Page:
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Pancreatic Cancer Treatments by Stage

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Treating Resectable Pancreatic Cancer continued...

Distal pancreatectomy: The tail and/or body of the pancreas are removed, but not the head. This surgery is uncommon for pancreatic cancer, because most tumors arising outside the head of the pancreas within the body or tail are unresectable.

Total pancreatectomy: The entire pancreas is surgically removed. Although once considered useful, this operation is uncommon today.

Chemotherapy or radiation therapy or both can also be used in conjunction with surgery for resectable and unresectable pancreatic cancer in order to:

  • Shrink pancreatic cancer before surgery, improving the chances of resection (neoadjuvant therapy)
  • Prevent or delay pancreatic cancer from returning after surgery (adjuvant therapy)

Chemotherapy includes cancer drugs that travel through the whole body. Chemotherapy ("chemo") kills pancreatic cancer cells in the main tumor as well as those that have spread widely. These chemotherapy drugs can be used for pancreatic cancer:

Both 5-FU and gemcitabine are given into the veins during regular visits to an oncologist (cancer doctor).  An oral drug, capecitabine, may be substituted for 5-FU, especially with radiation.

In radiation therapy, a machine beams high-energy X-rays to the pancreas to kill pancreatic cancer cells. Radiation therapy is done during a series of daily treatments, usually over a period of weeks.

Both radiation therapy and chemotherapy damage some normal cells, along with cancer cells. Side effects can include nausea, vomiting, appetite loss, weight loss, and fatigue as well as toxicity to the blood cells. Symptoms usually cease within a few weeks after radiation therapy is complete.

Treating Locally Advanced (Unresectable) Pancreatic Cancer

In locally advanced pancreatic cancer, surgery can't remove the entire tumor. Since surgery to remove only part of the pancreatic cancer has been shown not to help, nonsurgical therapies are best.

Treatment consists of chemotherapy with or without radiation therapy. Either 5-FU or gemcitabine can extend life in people with locally advanced pancreatic cancer.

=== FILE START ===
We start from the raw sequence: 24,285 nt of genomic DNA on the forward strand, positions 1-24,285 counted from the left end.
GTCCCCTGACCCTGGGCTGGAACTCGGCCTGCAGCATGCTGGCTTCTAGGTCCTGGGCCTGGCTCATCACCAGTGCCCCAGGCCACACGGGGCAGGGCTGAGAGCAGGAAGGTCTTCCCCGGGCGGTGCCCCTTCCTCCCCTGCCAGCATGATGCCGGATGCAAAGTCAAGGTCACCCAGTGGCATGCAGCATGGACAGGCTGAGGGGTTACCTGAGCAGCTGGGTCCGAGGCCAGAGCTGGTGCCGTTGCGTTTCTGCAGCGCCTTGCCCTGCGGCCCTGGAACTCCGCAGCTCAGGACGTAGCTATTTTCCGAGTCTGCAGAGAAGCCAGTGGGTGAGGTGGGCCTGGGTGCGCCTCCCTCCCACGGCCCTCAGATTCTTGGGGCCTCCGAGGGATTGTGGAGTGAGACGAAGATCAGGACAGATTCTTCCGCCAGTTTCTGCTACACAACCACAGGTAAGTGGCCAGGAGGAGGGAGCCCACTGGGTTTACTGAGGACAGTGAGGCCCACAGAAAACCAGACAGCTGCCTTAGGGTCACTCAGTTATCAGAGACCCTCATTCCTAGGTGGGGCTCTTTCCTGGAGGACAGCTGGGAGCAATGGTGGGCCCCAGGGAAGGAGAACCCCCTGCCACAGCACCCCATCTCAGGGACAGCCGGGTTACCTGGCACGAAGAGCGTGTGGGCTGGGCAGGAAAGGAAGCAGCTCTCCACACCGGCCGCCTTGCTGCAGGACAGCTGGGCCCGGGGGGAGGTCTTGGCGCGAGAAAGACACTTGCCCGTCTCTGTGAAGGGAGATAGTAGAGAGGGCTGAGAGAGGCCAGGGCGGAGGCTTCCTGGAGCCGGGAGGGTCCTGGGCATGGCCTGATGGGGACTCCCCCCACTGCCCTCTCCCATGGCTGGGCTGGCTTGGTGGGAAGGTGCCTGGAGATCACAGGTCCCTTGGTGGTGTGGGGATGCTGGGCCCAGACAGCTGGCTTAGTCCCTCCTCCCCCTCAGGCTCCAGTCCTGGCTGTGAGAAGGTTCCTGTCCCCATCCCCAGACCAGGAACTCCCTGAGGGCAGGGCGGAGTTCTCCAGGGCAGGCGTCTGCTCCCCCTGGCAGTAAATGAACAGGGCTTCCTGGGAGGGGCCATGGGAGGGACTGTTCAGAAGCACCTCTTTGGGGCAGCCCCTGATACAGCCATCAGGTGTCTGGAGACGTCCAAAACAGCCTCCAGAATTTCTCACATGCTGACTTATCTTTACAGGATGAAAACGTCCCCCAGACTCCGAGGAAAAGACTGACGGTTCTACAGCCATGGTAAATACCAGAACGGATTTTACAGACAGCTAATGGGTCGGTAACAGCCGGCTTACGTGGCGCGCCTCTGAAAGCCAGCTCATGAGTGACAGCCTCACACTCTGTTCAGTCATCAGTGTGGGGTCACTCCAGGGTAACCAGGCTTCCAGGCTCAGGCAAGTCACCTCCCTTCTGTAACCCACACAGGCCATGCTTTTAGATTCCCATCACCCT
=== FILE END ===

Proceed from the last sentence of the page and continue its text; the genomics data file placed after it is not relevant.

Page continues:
Treating Metastatic Pancreatic Cancer

In metastatic pancreatic cancer, surgery is used only for symptom control, such as for pain, jaundice, or gastric outlet obstruction. Radiation may be used for symptom relief, as well.  

Gemcitabine is the single most active drug for treating metastatic pancreas cancer. A recent study demonstrated that a 4-drug regimen, known as FOLFIRINOX (5-FU/leucovorin/oxaliplatin/irinotecan), is superior to gemcitabine, but it is a therapy reserved for people in fairly good health. Other drug combinations include gemcitabine with erlotinib, gemcitabine with capecitabine, gemcitabine with cisplatin, and gemcitabine with nab-paclitaxel. 

Other drug combinations to treat pancreatic cancer include oxaliplatin with 5-FU, or capecitabine or cisplatin with 5-FU, or capecitabine. 

 

Palliative Treatment for Pancreatic Cancer

As pancreatic cancer progresses, the No. 1 priority of treatment will shift from extending life to alleviating symptoms, especially pain. Numerous treatments can help protect against the discomfort from advanced pancreatic cancer:

  • Procedures like bile duct stents can relieve jaundice, thus reducing  itching and loss of appetite associated with bile obstruction.
  • Opioid analgesics can help relieve pain.
  • Antidepressants and counseling can help treat depression common in advanced pancreatic cancer.
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